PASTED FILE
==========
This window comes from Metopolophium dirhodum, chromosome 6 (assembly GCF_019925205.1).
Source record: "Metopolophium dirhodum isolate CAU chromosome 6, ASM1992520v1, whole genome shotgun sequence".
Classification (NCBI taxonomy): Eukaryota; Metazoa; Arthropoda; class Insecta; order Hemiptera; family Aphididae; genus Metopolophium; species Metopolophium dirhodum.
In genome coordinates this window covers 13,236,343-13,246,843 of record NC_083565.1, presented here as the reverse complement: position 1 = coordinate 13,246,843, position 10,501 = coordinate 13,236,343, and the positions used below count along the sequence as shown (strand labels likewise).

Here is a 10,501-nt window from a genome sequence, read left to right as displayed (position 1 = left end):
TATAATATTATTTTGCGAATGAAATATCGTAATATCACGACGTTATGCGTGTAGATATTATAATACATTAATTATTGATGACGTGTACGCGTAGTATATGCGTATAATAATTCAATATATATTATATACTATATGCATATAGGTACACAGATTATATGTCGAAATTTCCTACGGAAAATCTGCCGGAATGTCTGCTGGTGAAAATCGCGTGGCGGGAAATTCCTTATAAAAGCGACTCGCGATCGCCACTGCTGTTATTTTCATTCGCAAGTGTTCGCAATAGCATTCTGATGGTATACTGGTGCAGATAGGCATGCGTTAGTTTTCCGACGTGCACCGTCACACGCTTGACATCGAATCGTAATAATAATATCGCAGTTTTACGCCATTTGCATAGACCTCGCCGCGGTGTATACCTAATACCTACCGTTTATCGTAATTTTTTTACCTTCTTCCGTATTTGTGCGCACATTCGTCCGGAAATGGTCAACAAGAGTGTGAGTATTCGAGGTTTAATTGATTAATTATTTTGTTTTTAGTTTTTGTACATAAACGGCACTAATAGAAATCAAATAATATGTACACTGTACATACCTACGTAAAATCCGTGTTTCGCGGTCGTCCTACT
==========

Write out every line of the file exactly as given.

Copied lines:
This window comes from Metopolophium dirhodum, chromosome 6 (assembly GCF_019925205.1).
Source record: "Metopolophium dirhodum isolate CAU chromosome 6, ASM1992520v1, whole genome shotgun sequence".
Classification (NCBI taxonomy): Eukaryota; Metazoa; Arthropoda; class Insecta; order Hemiptera; family Aphididae; genus Metopolophium; species Metopolophium dirhodum.
In genome coordinates this window covers 13,236,343-13,246,843 of record NC_083565.1, presented here as the reverse complement: position 1 = coordinate 13,246,843, position 10,501 = coordinate 13,236,343, and the positions used below count along the sequence as shown (strand labels likewise).

Here is a 10,501-nt window from a genome sequence, read left to right as displayed (position 1 = left end):
TATAATATTATTTTGCGAATGAAATATCGTAATATCACGACGTTATGCGTGTAGATATTATAATACATTAATTATTGATGACGTGTACGCGTAGTATATGCGTATAATAATTCAATATATATTATATACTATATGCATATAGGTACACAGATTATATGTCGAAATTTCCTACGGAAAATCTGCCGGAATGTCTGCTGGTGAAAATCGCGTGGCGGGAAATTCCTTATAAAAGCGACTCGCGATCGCCACTGCTGTTATTTTCATTCGCAAGTGTTCGCAATAGCATTCTGATGGTATACTGGTGCAGATAGGCATGCGTTAGTTTTCCGACGTGCACCGTCACACGCTTGACATCGAATCGTAATAATAATATCGCAGTTTTACGCCATTTGCATAGACCTCGCCGCGGTGTATACCTAATACCTACCGTTTATCGTAATTTTTTTACCTTCTTCCGTATTTGTGCGCACATTCGTCCGGAAATGGTCAACAAGAGTGTGAGTATTCGAGGTTTAATTGATTAATTATTTTGTTTTTAGTTTTTGTACATAAACGGCACTAATAGAAATCAAATAATATGTACACTGTACATACCTACGTAAAATCCGTGTTTCGCGGTCGTCCTACT